When I spoke to NBC 12 Special Projects Producer Jennifer Warnick two weeks ago about featuring the Richmond SPCA’s animal behavior experts on Call 12, it was a “Why hasn’t anyone thought of this before?” moment. Following the experience of fielding 55 pet behavior calls in the span of 90 minutes on Wednesday evening, I think the five behavior and training experts who staffed the Call 12 lines all agree that it was a perfect match.
Calls came through the Call 12 lines non-stop from 5 to 6:30 p.m. and questions covered a wide range of pet behavior issues. Callers asked about topics including cats who aren’t using the litter box, pets with anxiety, dogs and puppies who’ve chewed their owners’ possessions, fearful pets, dogs nipping at children, destructive behavior and more. The common thread is that many people love their pets dearly but just need some guidance in order to work on problems as they arise.
Sarah Babcock, Richmond SPCA chief of education and training, said, “Lots of callers seem to have tried to address problems before calling us, but many had been given outdated or downright odd training advice. All were VERY grateful for our help and happy to get the behavior helpline phone number and email so that they could contact us again in the future!”
Many callers who spoke with trainers through Call 12 asked for follow-up calls to continue developing a training plan for their pets, and our staff will likely schedule in-person consults for a few. We provide the Behavior Helpline at no charge and only suggest a $20 donation for one-on-one consultations with our trainers because we want to help guardians develop better relationships with their pets.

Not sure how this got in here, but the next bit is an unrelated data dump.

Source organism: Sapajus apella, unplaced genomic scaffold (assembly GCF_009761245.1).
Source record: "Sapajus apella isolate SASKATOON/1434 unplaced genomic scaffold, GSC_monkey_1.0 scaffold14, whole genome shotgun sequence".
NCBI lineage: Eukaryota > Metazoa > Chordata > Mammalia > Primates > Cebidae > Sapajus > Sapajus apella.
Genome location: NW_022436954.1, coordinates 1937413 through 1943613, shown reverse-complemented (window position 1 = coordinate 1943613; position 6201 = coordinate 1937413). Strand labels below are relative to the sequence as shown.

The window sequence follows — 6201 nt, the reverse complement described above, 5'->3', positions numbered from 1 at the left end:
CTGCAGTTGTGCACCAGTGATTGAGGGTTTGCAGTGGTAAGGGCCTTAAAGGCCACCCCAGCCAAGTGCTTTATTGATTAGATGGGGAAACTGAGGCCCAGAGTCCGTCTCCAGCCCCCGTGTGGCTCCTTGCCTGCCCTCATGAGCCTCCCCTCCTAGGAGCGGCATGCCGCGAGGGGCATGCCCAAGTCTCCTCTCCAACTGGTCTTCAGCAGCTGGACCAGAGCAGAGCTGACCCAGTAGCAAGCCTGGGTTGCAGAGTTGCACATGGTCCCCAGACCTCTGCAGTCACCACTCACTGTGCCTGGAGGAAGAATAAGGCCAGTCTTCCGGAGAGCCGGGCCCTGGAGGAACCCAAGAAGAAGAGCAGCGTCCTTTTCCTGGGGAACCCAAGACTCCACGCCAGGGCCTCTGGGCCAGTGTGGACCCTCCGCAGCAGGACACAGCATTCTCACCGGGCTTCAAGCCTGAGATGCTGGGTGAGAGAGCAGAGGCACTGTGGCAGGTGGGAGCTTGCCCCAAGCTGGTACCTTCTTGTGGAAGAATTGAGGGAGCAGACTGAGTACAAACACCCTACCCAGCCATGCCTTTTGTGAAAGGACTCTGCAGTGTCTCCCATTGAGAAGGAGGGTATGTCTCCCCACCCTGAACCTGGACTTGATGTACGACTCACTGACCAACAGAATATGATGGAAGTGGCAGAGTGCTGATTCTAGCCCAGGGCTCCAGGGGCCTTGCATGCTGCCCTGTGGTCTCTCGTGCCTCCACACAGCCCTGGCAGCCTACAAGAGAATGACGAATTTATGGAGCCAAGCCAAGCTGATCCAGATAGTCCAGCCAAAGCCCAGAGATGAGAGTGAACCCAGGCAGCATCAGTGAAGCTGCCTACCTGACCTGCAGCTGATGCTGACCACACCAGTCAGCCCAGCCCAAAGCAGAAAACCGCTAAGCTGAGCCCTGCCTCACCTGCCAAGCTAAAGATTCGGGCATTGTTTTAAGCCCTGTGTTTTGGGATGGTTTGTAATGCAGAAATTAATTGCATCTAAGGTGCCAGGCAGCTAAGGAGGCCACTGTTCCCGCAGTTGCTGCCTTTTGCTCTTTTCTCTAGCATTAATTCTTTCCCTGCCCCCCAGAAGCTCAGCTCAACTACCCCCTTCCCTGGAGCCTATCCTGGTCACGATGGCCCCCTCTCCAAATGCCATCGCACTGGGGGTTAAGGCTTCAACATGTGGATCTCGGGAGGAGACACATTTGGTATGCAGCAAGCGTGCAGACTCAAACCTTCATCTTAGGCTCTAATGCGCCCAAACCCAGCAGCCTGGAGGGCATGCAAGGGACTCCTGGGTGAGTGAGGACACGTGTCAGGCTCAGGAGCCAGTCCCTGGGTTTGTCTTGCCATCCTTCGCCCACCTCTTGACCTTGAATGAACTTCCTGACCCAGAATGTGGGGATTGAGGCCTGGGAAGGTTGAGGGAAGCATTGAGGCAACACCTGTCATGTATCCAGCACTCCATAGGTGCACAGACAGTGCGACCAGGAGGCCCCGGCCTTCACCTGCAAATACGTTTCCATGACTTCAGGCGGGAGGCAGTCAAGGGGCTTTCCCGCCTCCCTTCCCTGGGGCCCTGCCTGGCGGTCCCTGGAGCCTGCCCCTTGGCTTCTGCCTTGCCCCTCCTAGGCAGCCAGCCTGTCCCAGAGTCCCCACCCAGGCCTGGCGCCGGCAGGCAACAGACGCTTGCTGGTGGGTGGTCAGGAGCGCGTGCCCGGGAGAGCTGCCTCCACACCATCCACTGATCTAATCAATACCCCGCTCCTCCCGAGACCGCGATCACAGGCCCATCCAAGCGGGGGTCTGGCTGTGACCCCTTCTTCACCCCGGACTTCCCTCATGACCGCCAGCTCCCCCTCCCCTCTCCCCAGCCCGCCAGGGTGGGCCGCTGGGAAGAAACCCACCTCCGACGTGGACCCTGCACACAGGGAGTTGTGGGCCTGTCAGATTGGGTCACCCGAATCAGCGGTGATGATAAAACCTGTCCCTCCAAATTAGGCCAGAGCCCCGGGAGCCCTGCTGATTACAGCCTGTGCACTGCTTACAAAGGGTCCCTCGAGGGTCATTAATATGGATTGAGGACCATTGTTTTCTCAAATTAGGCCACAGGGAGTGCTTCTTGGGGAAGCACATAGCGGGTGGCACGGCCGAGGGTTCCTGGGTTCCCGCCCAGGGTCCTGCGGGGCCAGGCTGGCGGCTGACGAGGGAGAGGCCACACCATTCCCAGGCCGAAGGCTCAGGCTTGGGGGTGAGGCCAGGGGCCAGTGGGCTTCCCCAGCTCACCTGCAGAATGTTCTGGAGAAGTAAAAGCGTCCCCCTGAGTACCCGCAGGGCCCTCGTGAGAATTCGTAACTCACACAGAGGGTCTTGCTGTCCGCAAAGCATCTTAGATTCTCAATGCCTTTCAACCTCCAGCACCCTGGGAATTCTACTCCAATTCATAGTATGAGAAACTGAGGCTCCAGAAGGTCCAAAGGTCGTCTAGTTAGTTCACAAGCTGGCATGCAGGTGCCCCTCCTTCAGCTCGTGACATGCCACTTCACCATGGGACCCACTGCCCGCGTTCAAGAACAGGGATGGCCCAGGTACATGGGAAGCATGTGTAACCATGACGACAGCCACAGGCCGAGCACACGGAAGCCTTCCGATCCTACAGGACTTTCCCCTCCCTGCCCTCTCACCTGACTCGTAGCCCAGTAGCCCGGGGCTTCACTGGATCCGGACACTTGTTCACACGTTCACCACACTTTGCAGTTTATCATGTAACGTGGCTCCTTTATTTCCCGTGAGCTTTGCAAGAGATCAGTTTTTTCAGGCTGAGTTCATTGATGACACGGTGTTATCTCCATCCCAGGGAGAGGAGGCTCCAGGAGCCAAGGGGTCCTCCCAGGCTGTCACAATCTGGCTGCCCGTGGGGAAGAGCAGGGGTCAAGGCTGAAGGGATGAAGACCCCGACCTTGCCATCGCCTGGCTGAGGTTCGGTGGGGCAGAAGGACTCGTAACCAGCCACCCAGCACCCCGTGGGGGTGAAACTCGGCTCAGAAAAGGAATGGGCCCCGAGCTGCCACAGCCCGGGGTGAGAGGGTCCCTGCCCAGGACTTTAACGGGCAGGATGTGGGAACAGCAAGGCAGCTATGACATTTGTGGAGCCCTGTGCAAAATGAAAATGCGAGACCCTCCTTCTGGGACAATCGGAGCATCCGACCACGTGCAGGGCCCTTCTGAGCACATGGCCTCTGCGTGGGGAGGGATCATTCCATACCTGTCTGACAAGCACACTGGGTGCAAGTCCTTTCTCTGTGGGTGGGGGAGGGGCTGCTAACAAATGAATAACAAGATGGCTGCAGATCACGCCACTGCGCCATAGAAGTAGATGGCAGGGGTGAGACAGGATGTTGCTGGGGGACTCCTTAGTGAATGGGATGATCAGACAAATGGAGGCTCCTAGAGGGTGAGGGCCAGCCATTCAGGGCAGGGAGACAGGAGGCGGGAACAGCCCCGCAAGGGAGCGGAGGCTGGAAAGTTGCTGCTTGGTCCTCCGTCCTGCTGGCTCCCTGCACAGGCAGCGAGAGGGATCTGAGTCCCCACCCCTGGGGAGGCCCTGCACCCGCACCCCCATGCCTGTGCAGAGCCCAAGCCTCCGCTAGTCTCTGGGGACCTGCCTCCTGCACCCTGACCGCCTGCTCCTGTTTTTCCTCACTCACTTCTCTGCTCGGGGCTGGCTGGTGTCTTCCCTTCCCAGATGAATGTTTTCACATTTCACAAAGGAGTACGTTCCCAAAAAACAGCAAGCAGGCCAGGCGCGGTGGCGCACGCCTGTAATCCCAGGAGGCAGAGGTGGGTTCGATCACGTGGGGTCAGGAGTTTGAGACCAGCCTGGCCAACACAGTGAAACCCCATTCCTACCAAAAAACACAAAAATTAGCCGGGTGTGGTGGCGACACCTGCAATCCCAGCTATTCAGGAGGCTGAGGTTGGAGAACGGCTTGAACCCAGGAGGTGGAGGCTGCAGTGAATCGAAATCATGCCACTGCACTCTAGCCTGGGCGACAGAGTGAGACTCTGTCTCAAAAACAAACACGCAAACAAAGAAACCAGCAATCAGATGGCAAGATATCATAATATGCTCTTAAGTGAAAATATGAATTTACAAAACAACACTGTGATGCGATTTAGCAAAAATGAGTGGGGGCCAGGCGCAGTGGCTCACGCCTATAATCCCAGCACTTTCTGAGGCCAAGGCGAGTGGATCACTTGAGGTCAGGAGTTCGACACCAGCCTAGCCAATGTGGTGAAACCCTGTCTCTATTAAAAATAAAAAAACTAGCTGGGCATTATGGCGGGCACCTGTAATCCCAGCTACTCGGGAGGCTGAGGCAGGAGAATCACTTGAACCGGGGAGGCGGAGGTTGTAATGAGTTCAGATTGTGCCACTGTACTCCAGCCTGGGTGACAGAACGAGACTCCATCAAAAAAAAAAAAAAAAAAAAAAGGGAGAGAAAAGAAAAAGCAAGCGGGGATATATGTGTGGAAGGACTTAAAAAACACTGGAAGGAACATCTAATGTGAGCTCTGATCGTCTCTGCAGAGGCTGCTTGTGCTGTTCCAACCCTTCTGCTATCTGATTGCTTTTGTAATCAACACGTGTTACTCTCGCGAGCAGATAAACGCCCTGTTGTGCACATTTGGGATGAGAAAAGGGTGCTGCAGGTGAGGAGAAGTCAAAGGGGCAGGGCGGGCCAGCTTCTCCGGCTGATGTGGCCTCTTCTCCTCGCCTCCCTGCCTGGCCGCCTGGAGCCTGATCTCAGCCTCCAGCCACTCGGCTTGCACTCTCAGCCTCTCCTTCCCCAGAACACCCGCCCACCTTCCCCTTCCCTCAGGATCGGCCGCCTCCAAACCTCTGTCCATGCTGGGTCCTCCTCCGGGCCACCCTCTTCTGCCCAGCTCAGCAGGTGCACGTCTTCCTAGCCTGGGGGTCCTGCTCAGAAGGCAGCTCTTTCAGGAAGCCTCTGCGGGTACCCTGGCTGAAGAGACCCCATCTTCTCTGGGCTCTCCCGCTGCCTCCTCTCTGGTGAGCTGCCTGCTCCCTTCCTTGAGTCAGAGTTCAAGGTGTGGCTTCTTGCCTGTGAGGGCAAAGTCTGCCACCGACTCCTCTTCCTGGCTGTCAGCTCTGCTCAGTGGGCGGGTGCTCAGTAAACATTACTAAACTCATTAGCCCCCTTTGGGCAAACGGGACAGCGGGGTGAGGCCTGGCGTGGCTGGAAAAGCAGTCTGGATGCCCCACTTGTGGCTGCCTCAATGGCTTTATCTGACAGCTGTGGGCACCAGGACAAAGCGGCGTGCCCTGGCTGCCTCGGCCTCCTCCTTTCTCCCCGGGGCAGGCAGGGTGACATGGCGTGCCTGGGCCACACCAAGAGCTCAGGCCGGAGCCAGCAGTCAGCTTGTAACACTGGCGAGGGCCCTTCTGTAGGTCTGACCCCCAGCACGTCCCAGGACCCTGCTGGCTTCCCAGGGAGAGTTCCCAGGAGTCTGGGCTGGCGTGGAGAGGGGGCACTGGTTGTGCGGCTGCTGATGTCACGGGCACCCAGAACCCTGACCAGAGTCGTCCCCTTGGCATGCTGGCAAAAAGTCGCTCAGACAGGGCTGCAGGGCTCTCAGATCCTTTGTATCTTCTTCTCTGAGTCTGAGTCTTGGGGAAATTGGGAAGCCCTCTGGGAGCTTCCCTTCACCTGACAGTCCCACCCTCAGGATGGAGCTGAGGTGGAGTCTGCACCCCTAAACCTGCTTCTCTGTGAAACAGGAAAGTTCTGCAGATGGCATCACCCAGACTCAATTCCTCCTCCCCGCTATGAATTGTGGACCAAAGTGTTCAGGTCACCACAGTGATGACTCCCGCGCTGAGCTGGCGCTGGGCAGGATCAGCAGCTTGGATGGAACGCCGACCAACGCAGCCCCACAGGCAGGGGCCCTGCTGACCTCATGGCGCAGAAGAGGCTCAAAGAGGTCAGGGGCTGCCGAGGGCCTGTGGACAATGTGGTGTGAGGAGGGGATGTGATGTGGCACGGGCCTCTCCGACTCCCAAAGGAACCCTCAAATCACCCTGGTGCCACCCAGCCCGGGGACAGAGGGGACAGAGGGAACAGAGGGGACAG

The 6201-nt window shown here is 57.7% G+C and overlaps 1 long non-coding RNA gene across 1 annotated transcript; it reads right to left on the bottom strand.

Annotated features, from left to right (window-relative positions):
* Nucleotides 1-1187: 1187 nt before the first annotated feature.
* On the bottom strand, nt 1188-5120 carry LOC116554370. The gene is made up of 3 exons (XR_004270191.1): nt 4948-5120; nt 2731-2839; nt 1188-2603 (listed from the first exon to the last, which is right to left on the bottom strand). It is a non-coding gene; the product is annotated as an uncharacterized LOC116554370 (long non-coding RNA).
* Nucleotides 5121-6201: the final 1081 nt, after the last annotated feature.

Behaviorist Marie Tripton often responds to helpline calls and emails from people who are already in dire straits over a pet issue, and this is something she hopes will change. “I’d like people to think of us as the organization who would like to help you love your pet. You don’t have to wait until your pet actually bites someone, you can contact us if your dog is barking when the doorbell rings or hard to walk on leash, or if your cat starts hiding from visitors.”
Whether they were giving general guidance on the basics of pet behavior or sharing ideas to address specific unwanted behaviors, the trainers who volunteered at Call 12 said the experience of providing advice and resources to NBC 12 viewers was both fun and rewarding.
Tabitha Hanes is the director of communications at the Richmond SPCA. To read the biographies of our regular bloggers, please click here. Before posting a comment, please review our comment guidelines. Please note that our comment policy requires a first and last name to be used as your screen name.